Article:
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September 30, 2007

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I just came across a 10th Anniversary Belmont Speedway Program in my mother's storage. Does this have any value and would anyone be interested in it? I wasn't born till 1968, so I have no reason to hang on to it.
Christine Green
Oakdale, California

My Dad took me to motorcycle races at Belmont in the early Fifties. Remember the sparks flying from under their left boot as they hit the corners. Some of the racers rode their bikes to the racetrack. Rode motorcycles for 60 years myself. Was a Joe Leonard fan when he raced at San Jose Speedway in cars also. Thanks for the memory.

I lived in a house on East Hillsdale with a south-facing bedroom from 1948 into 1954, when I was a little squirt, and frequently went to sleep to the music of the racing engines at Belmont Speedway. Dad took me to watch the jalopy races occasionally, and I, too, remember the smell of the fuel. Perhaps that’s why I’ve been a gearhead and motor sports fan for the past 70 years.

My Dad (Frank Herman) was a maintenance person and we lived on the grounds about 1948-1949. Great time. My Mom was the trophy “queen” at some of the midget races. So memorable.

We lived in the Homeview area of Belmont from 1948 to 1958. Our "gang" would walk to the speedway frequently and sneak in. But I would go with my father for the "big events." Midget racing and destruction derbies were a favorite. I remember most the smell of the methyl alcohol fuel.

My parents took my entire family to the motorcycle races every week during racing season. I became the Joe Leonard of my neighborhood, with the addition of baseball cards and clothespins. My entire family followed Joe through his biking, then his auto racing, and finally through his Indy racing.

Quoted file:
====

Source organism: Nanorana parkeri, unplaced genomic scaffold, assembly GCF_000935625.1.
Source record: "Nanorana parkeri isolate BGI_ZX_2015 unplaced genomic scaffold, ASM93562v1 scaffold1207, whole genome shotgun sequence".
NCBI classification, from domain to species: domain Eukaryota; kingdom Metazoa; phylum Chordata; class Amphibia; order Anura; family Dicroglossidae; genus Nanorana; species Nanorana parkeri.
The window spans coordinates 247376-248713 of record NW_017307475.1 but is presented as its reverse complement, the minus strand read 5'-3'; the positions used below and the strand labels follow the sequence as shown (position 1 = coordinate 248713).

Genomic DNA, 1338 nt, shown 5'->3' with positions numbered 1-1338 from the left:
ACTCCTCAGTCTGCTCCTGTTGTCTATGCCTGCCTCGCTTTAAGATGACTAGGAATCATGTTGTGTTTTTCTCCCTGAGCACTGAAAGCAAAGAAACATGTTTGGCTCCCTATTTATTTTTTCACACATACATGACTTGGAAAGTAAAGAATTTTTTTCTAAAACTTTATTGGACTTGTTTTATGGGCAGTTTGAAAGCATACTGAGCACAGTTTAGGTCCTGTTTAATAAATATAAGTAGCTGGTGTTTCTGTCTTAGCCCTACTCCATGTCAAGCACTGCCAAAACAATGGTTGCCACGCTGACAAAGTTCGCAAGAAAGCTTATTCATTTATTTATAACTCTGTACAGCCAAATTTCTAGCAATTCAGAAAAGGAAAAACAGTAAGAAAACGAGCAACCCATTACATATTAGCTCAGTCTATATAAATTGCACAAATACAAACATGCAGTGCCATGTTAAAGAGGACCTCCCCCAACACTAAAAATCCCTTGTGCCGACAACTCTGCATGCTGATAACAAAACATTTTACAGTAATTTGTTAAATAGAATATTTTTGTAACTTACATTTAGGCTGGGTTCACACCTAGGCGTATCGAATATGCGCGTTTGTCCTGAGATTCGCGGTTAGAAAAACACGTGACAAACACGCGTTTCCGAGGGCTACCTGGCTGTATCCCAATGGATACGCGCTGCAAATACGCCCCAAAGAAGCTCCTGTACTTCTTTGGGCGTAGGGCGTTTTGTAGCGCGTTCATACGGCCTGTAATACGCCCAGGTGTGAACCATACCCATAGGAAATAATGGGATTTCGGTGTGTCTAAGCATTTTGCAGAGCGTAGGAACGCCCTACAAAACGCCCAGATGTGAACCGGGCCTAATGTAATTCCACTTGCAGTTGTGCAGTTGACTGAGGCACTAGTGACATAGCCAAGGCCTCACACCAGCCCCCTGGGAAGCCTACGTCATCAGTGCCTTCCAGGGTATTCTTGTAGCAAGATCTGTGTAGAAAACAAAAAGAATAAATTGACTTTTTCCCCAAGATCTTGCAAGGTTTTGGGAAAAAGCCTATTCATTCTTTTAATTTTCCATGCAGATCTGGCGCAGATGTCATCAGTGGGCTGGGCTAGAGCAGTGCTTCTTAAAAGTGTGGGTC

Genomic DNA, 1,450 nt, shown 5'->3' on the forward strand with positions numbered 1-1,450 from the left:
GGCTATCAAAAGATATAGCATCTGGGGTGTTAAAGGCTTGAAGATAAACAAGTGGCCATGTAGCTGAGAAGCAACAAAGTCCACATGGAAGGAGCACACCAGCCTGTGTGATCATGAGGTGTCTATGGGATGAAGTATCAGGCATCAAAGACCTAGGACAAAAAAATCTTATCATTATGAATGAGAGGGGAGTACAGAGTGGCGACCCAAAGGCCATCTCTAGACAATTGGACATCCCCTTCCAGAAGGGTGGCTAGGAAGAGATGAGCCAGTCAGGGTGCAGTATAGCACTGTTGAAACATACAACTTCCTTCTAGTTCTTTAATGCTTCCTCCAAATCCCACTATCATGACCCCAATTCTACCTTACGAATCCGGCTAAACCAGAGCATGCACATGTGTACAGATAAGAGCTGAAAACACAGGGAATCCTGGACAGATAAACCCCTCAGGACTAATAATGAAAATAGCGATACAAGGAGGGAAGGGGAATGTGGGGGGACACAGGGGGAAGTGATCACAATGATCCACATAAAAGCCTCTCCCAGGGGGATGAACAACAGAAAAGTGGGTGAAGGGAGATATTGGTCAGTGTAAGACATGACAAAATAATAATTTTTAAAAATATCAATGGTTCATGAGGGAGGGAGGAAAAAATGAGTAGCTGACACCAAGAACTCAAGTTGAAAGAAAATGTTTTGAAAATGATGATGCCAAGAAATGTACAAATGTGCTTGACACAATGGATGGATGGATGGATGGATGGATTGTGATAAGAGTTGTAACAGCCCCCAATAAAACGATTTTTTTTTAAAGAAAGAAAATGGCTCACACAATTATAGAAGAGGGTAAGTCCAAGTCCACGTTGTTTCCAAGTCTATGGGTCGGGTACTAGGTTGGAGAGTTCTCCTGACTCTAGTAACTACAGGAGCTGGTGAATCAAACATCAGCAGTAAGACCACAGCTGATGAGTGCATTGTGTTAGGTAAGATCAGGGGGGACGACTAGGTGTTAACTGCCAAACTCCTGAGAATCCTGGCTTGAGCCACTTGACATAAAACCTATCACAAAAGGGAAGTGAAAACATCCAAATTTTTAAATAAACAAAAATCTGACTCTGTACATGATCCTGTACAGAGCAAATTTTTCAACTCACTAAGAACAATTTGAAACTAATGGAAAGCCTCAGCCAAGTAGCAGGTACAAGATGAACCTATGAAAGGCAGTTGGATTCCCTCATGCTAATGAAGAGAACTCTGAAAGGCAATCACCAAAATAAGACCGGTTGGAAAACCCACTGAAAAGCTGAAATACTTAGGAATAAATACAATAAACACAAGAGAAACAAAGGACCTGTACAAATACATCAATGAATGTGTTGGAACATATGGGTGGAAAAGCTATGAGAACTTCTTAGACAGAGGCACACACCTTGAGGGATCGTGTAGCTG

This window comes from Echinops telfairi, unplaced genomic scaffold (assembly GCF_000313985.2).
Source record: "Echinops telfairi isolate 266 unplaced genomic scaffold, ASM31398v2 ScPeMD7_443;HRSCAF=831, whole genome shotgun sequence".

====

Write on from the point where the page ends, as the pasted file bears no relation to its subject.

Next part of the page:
My Dad took me to a 4th of July destruction derby at Belmont speedway sometime in the 1950s. There were more than a hundred cars and they paraded in front of the stands with sparklers and cones spewing out the windows. Some garages had teams of four cars, all painted the same, that would gang up on their victim. They had heats of about 20 cars and then a long break to try and get previously smashed cars going again for the main. One car rolled over, and another car's trunk flew open, revealing a bunch of tires stuffed in. Everybody thought that might be cheating. For a young boy, it sure was more exciting than any two- team stick-and-ball sport I'd ever seen.

In 1975 I married Oscar Brash, who was partners with Ted Smyth, and they owned the Belmont Speedway in the early 1950s. The story goes that Oscar was the one who came up with the idea of the Destruction Derby, but one of their racecar drivers moved away and introduced it somewhere else, so he got the credit for inventing it. Oscar died in 2001, and my son would like to know if anything was ever documented about his Dad, the Speedway and the Derby, but I can't find anything except that Ted Smyth was the owner. I would sure appreciate it if someone could find anything. It would mean the world to my son. He says he doesn't like to talk about it because there's no proof. Also, he would love to have a Belmont Speedway T-shirt, but I doubt that they had those back then. I do have a pencil from the speedway.

1959 for me. Much fun. Jalopy races too!

As a kid, I used to go to the Belmont Speedway to watch 'destruction derbies". They had some of the biggest, longest lasting demo derbies that I have ever seen. It was a hoot. Some memories can never be repeated, this was one.

Ed Burggraf
Redwood City, CA 1945-1960

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